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The Roar


McKellar to leave Brumbies, front runner as Rennie's Wallabies successor

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4th August, 2021
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Brumbies coach Dan McKellar will leave the Super Rugby team after next season with the aim of playing a bigger role with the Wallabies, where he’s an assistant to Dave Rennie and seemingly earmarked for the top job in the future.

McKellar, a Queenslander, has been with the Brumbies organisation since 2014 when he was added as a defence and skills coach before taking over the top job from Stephen Larkham in 2018.

The 45-year-old led the Brumbies to back-to-back Super Rugby AU finals after claiming the title in 2020 and was added to the wallabies staff as a forwards assistant ahead of the series win over France.

He said his family’s background in Queensland was in part behind the decision to leave after the 2022 season, with the Wallabies based on the Gold Coast.

He said the decision to move on was “incredibly tough … because of the love I have for the place, and the people that are involved in it.”

Head Coach Dan McKellar of the Brumbies looks on

(Photo by Kai Schwoerer/Getty Images)

“I’ll be forever grateful to the Brumbies, and it’s been a huge part of my life,” McKellar told a media conference.

“I’ve spent the best part of a decade in Canberra, so it’ll be a sad day when I do leave.

“But I’m just excited to get back there once I’ve finished my commitments here and rip in, and have a really good season to finish off my time there.


“The timing was right, just for me and for my family. I’ve got two young girls and a wife who’ve been incredibly supportive and it’s probably time for them to go home, back to Queensland, and time for me to challenge myself and coach at the highest level with the Wallabies.”

He said he would not be directly involved in choosing a Brumbies successor but expected he would be asked his opinion of potential candidates.

“I’ll have conversations with Phil Thompson and Chris Tindall, and I’ll be on the outer and not directly involved with the appointment, but I’ve got a good relationship with those men and no doubt they’ll ask me at different points in time,” McKellar said.

“There’s a lot of good young coaches, a lot of good, experienced coaches. The Brumbies is a club that’s in a pretty good position at the moment, on-field and off-field.

“There’s a real stability there, there’s a really good, exciting playing roster, and I don’t think there will be any issue with getting quality applicants. The right person for the job will be selected by others and I know they’ll get that right.”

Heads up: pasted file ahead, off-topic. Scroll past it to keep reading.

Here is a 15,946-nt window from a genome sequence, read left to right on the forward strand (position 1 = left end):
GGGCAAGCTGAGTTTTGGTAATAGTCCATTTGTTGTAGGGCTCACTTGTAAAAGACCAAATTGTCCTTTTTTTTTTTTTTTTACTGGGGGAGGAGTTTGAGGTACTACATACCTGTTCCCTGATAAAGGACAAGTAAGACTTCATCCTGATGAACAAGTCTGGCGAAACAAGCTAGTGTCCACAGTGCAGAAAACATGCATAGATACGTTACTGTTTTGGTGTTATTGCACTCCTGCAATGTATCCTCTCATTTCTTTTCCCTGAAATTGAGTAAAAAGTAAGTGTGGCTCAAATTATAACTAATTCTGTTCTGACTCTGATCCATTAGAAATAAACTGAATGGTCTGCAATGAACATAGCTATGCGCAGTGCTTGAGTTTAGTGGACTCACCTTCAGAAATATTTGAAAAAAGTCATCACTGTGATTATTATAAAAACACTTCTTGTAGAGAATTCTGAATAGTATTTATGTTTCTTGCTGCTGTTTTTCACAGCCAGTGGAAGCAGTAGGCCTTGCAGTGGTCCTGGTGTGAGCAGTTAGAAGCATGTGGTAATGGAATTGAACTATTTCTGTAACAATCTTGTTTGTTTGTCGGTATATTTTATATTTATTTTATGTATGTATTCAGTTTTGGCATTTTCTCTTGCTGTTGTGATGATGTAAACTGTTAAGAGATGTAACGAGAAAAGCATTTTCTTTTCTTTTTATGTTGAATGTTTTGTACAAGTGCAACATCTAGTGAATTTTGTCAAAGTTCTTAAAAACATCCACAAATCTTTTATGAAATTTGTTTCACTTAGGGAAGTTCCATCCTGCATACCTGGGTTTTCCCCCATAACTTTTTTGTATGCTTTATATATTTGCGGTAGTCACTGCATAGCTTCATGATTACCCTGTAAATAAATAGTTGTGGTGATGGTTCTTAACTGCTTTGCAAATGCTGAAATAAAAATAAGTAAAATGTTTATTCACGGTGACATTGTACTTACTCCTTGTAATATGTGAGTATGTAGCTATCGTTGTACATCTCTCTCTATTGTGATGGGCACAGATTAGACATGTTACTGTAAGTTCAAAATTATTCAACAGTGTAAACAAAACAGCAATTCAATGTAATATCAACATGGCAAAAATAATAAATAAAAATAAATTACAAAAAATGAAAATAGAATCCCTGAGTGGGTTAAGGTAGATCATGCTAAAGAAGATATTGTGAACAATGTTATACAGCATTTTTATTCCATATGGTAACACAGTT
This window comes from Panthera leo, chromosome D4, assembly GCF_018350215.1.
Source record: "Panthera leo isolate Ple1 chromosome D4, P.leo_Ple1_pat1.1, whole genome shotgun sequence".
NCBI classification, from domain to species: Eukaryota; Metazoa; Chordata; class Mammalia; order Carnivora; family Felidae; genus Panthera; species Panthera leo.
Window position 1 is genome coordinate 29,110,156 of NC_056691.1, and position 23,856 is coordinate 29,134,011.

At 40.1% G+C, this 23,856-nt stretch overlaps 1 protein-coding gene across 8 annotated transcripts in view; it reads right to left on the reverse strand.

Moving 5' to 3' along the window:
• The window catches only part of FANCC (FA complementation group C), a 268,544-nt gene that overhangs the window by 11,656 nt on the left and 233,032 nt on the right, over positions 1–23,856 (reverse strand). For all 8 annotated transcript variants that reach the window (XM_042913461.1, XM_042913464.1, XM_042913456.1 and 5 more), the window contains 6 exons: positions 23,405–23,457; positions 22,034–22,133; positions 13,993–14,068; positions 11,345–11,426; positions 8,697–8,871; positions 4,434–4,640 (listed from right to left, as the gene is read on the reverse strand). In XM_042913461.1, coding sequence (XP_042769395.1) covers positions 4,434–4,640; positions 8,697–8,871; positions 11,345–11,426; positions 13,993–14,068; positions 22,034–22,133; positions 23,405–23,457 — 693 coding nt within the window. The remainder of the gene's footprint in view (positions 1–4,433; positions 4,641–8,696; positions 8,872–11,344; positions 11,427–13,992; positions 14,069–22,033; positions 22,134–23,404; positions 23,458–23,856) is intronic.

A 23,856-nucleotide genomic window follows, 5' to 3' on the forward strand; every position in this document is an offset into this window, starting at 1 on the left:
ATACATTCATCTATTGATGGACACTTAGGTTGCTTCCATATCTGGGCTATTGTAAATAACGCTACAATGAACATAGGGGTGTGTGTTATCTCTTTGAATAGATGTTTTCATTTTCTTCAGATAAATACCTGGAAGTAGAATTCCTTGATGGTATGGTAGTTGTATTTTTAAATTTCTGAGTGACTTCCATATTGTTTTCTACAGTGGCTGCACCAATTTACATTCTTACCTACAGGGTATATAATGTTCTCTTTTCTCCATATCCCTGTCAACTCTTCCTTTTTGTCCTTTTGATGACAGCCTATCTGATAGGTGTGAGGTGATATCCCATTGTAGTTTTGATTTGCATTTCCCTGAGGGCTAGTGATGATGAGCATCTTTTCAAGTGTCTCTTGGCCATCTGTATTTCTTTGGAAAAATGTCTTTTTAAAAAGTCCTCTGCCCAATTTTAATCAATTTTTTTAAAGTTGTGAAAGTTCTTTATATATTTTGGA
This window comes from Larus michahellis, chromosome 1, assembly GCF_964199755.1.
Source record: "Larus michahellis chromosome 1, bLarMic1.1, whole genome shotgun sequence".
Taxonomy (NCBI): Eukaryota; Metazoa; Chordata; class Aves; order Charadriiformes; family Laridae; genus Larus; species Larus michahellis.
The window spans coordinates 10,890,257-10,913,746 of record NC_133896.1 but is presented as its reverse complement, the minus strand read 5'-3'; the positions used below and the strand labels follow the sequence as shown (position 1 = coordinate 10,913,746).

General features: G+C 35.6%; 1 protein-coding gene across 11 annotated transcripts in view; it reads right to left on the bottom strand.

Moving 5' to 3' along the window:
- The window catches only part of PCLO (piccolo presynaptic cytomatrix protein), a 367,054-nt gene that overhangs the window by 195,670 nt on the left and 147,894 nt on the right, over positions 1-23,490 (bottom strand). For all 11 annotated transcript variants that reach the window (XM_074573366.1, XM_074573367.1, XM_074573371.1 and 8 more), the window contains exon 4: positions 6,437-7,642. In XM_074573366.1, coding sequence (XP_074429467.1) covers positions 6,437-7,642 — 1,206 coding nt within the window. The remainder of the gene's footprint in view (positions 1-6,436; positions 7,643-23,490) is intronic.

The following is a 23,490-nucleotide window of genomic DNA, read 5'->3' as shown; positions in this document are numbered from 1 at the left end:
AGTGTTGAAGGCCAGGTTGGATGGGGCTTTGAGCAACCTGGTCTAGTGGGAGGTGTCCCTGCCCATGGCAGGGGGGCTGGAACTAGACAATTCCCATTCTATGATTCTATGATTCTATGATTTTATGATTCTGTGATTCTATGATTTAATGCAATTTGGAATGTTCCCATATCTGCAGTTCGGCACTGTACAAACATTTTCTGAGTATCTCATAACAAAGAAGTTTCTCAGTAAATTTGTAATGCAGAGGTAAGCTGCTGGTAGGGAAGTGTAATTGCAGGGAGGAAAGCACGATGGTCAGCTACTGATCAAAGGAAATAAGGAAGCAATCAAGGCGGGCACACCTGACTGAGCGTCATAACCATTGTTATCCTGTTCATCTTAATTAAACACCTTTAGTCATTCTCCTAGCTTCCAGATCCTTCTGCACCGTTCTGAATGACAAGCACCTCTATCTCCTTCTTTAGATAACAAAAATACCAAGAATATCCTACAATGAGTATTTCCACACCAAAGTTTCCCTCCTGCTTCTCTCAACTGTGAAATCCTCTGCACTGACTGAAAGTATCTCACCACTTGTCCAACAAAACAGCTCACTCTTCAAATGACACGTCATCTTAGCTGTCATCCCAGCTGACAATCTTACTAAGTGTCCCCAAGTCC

McKellar said he had benefiited from being involved in the Wallabies set up but was playing down talk of him being next in line for the head coach role after Rennie.

“I’m not big on succession plans or those sorts of conversations, all those sorts of things can go pear-shaped real quick, so I’m just focussed on coming in here and experiencing international rugby, getting to coach against the All Blacks, that’s a real privilege, and obviously to coach the Wallabies,” McKellar said.

“I’m in no rush. What will be, will be. I’m just really grateful to be here and coach professionally full stop, and if one day in time I get the chance to be head coach of the Wallabies, then that would be something I’m incredibly proud of.


“But I’m in no rush, I just want this team to perform really well on the 7th of August at Eden Park.”

Sam Cane of the All Blacks runs the ball

(Photo by Kai Schwoerer/Getty Images)

McKellar said his focus was on this weekend’s opening Bledisloe Cup match.

“Where do you start, there’s threats across the park, isn’t there?” he said of the All Blacks.

“They’re one of the best teams in the world, they’ll challenge at set piece and like any New Zealand side they’ll challenge off turnover attack, and from an unstructured scenario, we need to make sure we defend really well.

“They’ve got quality players but the big thing is they’re human beings and if you put them under pressure, put a little bit of stress back on them as we saw a little bit last year through Wallabies performances, they can feel that stress and that pressures and that anxiety, and you can cash in off the back of it.

“We’ve got a whole lot of respect for them, there’s quality across the park, but to be honest, we’ve focussed on what we’ve learned out of the French series within our own game, and understand that we’ve got to front up in a couple of key areas to win our first game at Eden Park in a fair period of time.

“I thought there was some really good passages throughout that series. We managed to put a lot of pressure on the French at key moments within all three games, and that’s something we’re continuing to grow and improve on as a group.


“The reality is I’ve only been in here for a few weeks and it takes time, but I’m just really pleased with how the players have bought in and they’re keen to learn, and buy in how we want to do things moving forward.

“There was some growth throughout that that French series, and we’re fully aware that we’ve got to go to another level on Saturday.”